More than 75% of respondents to the Middle East Office Productivity Survey feel that to be more productive, they need more flexibility in their working environment.
Of those surveyed, 40% said that they suffer from noise disturbance and over half (51%) reported feeling seriously impacted by interruptions.
More than two thirds (37%) of Middle East respondents said a lack of environmental control – including access to air-conditioning settings – negatively affected their productivity.
The survey was conducted by Professor Nick Nunnington of Nottingham Trent University and Dr Barry Haynes of Sheffield Hallam University on behalf of the Royal Institution of Chartered Surveyors (RICS) and the Middle East Council of Offices (MECO).
The report’s authors spoke to more than 500 office workers across the Middle East region to understand their working habits, motivations, likes and dislikes, and general working environment.
Commenting on the research, Robert Jackson, managing director – Middle East and North Africa (MENA) at RICS, said: “Whilst similar surveys have been conducted in many other parts of the world, in the Middle East we have unique employee demographics and cultural diversity.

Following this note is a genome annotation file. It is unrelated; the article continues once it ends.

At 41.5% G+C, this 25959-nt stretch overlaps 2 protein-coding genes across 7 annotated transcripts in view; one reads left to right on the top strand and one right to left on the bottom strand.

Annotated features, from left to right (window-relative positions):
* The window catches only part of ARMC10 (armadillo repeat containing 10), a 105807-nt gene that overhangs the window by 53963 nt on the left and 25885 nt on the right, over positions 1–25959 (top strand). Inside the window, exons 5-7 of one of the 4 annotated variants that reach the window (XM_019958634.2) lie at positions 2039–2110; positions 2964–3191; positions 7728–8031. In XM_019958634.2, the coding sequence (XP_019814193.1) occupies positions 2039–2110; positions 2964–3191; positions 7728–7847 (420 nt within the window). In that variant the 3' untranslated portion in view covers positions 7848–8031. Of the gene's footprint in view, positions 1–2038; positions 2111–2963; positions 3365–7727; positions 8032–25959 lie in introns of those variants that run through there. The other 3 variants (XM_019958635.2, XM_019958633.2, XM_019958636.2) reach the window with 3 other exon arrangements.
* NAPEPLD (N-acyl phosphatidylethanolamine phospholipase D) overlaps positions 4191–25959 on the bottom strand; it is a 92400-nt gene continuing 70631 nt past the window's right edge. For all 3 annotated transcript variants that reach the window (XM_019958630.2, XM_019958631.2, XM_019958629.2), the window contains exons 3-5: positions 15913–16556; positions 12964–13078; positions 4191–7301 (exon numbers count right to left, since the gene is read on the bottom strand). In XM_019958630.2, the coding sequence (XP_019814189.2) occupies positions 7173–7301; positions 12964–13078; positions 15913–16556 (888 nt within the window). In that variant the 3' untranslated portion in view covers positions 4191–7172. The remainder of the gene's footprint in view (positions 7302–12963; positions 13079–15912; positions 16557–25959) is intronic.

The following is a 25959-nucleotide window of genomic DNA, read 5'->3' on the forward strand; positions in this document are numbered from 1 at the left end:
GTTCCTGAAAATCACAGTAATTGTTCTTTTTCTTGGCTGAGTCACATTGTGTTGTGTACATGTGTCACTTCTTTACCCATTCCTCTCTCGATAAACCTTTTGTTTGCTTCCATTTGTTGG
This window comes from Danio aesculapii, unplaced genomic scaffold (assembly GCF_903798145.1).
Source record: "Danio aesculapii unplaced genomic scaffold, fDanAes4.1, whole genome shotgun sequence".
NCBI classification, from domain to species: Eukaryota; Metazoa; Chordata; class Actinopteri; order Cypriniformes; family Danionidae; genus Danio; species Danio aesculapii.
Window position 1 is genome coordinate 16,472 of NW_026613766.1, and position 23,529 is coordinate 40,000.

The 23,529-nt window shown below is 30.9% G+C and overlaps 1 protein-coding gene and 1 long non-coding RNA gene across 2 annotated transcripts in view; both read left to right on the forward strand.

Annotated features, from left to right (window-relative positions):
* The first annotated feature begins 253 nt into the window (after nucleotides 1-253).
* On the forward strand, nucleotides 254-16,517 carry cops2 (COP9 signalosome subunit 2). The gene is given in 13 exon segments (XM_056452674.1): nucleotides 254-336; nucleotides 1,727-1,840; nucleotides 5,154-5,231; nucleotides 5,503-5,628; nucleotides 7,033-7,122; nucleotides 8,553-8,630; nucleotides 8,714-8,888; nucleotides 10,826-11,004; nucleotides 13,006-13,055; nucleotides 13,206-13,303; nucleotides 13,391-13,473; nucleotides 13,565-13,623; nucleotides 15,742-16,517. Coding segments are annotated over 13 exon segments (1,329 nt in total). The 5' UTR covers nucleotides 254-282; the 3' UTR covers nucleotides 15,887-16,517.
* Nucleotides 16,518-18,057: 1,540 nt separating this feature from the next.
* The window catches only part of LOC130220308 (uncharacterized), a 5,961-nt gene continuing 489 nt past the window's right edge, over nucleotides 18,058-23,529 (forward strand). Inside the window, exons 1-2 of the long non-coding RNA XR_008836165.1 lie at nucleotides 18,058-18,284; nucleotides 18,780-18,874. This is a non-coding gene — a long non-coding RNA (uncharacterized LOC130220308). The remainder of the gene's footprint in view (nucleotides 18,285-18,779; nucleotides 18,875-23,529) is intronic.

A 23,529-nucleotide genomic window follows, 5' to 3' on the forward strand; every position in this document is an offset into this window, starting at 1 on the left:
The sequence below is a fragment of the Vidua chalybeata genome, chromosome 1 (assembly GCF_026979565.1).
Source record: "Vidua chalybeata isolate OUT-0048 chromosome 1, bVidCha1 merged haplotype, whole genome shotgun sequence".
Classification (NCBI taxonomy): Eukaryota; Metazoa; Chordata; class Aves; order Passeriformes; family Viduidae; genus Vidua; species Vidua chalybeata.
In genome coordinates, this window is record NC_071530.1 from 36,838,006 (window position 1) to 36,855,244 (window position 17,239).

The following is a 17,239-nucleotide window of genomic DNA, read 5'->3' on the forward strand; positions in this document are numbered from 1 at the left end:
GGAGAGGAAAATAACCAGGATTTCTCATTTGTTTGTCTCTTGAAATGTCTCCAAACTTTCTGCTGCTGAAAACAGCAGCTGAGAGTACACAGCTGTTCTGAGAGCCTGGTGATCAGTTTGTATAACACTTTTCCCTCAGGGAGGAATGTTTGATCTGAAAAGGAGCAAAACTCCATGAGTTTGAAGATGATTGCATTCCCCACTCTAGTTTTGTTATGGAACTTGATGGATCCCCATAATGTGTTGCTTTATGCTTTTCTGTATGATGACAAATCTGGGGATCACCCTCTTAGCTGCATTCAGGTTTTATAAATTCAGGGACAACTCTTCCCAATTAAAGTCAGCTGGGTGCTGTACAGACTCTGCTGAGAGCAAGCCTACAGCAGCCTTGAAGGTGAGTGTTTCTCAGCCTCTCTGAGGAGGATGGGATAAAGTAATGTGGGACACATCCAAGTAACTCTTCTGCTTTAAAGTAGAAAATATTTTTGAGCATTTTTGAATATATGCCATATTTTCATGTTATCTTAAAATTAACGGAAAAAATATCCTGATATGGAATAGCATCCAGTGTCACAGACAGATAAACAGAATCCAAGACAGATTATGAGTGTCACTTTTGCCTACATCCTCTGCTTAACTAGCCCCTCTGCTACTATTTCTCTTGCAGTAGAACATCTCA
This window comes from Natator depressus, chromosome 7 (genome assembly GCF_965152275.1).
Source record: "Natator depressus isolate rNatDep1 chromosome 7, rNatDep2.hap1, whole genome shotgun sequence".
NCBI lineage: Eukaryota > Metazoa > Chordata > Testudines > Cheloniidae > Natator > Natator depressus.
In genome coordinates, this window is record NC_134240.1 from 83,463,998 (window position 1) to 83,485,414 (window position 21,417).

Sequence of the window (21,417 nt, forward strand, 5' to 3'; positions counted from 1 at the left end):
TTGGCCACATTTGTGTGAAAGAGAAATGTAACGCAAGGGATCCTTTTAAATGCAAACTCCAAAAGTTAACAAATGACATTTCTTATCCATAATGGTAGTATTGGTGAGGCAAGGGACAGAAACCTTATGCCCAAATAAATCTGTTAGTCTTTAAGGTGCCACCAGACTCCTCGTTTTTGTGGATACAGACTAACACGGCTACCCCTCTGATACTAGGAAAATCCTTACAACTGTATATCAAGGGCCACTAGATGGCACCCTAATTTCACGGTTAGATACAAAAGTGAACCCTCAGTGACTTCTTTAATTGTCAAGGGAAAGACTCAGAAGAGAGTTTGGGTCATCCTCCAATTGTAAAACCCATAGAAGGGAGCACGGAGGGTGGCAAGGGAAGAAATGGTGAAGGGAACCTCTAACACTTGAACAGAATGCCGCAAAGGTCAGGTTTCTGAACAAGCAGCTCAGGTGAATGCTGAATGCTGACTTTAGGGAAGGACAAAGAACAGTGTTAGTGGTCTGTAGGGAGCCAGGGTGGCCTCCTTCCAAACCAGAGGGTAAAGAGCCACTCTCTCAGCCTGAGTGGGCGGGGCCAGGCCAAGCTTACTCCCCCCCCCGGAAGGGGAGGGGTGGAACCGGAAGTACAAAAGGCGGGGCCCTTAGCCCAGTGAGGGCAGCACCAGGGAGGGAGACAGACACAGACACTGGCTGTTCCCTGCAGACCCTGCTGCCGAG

“We are keen to support the research as it is fundamental in capturing what works in this very specific market,” he added.
Other factors that respondents identified as adversely impacting their productivity included internal noise from other employees (39%), waiting for a lift (38%), a lack of quiet areas (34%), and a lack of informal meeting and break-out areas (33%).
When asked to name a single change that would improve productivity, environmental comfort was the most common response.
For more information about the findings of the Middle East Office Productivity Survey, and to download the survey, visit the RICS website.